My mother has fibromyalgia and often uses a heating pad to help reduce the pain in her lower back and hip area and has suffered burns several times so I know first hand the dangers of electric heating pads. I personally have never used heat or ice on a personal injury. I have an aversion to extreme temperatures directly on my skin. I always have even since I was a kid. I do however enjoy a very warm bath when Im feeling achy or have an acute injury and it always helps me to relax and begin to recover.
Great blog Amy!! I’m so glad you find an alternative to constantly having to go reheat towels in the microwave. I don’t like to use electric heating pads and reheating towels is such a pain. I may have to investigate this thermotech and invest in one myself.
I use ice for almost all injuries and to reduce inflammation.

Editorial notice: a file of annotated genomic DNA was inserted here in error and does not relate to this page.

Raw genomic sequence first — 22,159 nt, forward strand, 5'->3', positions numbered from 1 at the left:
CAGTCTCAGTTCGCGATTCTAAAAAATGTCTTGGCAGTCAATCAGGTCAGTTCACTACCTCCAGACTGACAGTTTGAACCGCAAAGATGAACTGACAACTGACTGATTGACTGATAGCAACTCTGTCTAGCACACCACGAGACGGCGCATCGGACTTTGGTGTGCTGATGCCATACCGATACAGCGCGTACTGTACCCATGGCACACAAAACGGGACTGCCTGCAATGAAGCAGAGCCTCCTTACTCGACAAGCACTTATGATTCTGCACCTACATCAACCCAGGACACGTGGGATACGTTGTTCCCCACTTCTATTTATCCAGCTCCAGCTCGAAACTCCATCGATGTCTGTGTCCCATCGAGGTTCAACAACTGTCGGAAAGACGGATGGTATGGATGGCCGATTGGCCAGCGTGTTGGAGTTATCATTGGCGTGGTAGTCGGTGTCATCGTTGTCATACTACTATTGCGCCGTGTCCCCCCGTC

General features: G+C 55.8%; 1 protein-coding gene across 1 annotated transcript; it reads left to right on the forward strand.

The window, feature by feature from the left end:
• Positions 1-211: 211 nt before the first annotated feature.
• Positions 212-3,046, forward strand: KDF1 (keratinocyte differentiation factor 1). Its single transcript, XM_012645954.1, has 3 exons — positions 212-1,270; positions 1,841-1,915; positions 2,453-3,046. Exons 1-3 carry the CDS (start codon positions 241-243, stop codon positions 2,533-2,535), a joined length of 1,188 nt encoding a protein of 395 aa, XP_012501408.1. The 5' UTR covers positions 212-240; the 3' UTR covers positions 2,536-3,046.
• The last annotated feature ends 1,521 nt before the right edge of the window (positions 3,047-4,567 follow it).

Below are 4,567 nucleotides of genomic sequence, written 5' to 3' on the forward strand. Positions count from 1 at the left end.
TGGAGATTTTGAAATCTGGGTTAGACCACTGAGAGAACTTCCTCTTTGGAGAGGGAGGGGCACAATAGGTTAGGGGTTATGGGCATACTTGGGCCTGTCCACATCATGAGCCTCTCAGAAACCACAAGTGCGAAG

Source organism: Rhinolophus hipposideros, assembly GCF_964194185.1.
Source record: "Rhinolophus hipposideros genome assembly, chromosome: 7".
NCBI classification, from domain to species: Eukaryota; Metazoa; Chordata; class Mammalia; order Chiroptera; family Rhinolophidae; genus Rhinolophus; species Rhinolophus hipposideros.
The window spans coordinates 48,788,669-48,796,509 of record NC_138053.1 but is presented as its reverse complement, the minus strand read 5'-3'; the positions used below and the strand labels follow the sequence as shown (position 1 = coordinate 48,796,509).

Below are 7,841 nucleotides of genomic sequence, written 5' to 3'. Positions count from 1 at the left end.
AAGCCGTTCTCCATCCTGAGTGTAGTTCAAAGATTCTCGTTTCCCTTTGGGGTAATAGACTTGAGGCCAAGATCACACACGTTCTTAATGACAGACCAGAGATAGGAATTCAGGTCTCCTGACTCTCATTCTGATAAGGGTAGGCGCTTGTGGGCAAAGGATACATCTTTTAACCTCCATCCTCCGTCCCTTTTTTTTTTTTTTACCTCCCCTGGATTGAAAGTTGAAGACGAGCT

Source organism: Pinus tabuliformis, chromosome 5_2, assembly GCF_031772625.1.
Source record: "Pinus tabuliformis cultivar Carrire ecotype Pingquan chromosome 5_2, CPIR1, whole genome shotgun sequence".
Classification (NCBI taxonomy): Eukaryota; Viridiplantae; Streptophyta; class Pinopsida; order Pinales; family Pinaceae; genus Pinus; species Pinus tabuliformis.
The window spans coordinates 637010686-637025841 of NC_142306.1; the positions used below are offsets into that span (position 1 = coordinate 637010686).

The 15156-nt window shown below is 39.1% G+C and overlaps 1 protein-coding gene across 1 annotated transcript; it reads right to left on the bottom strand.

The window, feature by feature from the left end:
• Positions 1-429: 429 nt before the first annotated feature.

I only ever use heat for tight muscles spots that just need to loosen up so I can then stretch and range of motion those parts to a better condition. And often I follow that with Ice.
I also get cold quite often, so sometimes I use a hot pack for comfort rather than treatment. I think that hot pack contains oats which are heated in the microwave.
Meh its some ok information but i dislike the cold so i probably wouldnt ever use these ideas
Wow that is something new I never realized that. I’m going to have to get me a thermotech
Great job Amy!!! I love using heat packs, not only because they work, but also because I’m cold all the time and they keep me warm!!!
The information is fine. I’m just not a big fan of cold. I love heat.
Really good job on the article Amy! I am not a big fan of cold. The information was awesome! Thanks for all your research. I am a corn bag girl. I am going to look for your product!
Thanks for the info. I don’t usually use any kind of heat packs but the one you mentioned sounds great and safe to use!
I’m a summer lover, so I don’t react well to cold. I’d prefer heat over cold any day.
i prefer the contrast therapy take, depending on the situation i use a rice pack and an iced waterbottle in a sock.